Hong Kong’s MTR has reminded frontline staff to seek help from the police and avoid all physical contact with passengers, after a staffer was seen kneeling on the neck of a reportedly mentally disabled passenger who resisted having his ticket checked.
The 21-year-old man was stopped by MTR officers at Heng Fa Chuen Station in mid-April after he was spotted using a discounted Octopus card. The man resisted having his card checked and injured five officers, local media reported. The officers subdued him by pressing the man to the ground, videos taken by eyewitnesses showed.
The man was reportedly in possession of identification documents for people with disability and was using a discount card for the disabled.
An MTR representative attended a Yau Tsim Mong District Council transport committee meeting on Thursday after District Councillor Ben Lam submitted a written question seeking a response from the company over the incident.
The company took the incident seriously, according to the representative Jacky Chan, but he did not respond to questions about specific guidelines on use of force.
“Kneeling on somebody’s neck could be fatal. Does the MTR have any guidance for its employees… such as prohibiting the act of kneeling on somebody’s neck?” Andy Yu, Yau Tsim Mong District Council chairman, asked.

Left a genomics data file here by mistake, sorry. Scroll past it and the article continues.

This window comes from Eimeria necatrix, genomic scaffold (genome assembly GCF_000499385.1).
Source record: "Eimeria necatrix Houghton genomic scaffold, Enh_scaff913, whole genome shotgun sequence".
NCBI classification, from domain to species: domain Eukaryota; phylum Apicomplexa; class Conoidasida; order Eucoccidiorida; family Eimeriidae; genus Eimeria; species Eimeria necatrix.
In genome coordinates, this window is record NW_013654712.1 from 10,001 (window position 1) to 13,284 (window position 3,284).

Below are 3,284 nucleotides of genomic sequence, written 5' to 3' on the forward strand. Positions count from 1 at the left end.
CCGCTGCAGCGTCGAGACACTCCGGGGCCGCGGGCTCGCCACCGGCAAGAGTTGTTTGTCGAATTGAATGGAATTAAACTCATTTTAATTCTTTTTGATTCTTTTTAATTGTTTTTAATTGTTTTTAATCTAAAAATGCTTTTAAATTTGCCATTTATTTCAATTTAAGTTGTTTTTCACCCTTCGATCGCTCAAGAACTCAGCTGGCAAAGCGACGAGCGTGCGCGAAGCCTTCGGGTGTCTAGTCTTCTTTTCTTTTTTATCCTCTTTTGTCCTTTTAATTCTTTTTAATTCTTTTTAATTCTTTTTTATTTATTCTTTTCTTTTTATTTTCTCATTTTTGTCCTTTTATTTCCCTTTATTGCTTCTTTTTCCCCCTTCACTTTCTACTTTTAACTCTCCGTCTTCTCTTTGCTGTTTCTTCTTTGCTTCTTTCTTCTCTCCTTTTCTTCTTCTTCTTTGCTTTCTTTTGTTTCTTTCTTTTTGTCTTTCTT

“The safety of our passenger and our staff are amongst our top considerations. If passengers resist having their tickets checked, they [staff] should immediately call the police and avoid physical contact,” said Chan, adding that staff had been reminded of the policy.
“The company is highly concerned about this incident… we reviewed it immediately,” Chan said. “It’s not ideal in terms of optics for our passengers. We will reinforce their training.”
The company also consulted groups that support mentally disabled people to help train their staff to identify whether a passenger in distress is disabled or has other special needs, he said.
Use of force by MTR staff
The MTR by-laws empower its staff “to remove (if necessary by the use of reasonable force) from the railway premises” anyone suspected to have violated or attempting to violate the railway company’s rules.
District Councillor Lee Kwok-kuen said he was “bewildered” that subway employees are empowered to use force on passengers in ways similar to the police.
The district councillors also pressed Chan on the number of retired police officers and auxiliary police the MTR employs amongst those frontline staff tasked with enforcing rules, and how they would be trained to deal with passengers who resist their requests.
MTR staff are hired through a standard recruitment process not based on a single factor, Chan said, adding he had no figures on the number of staffers with a police background.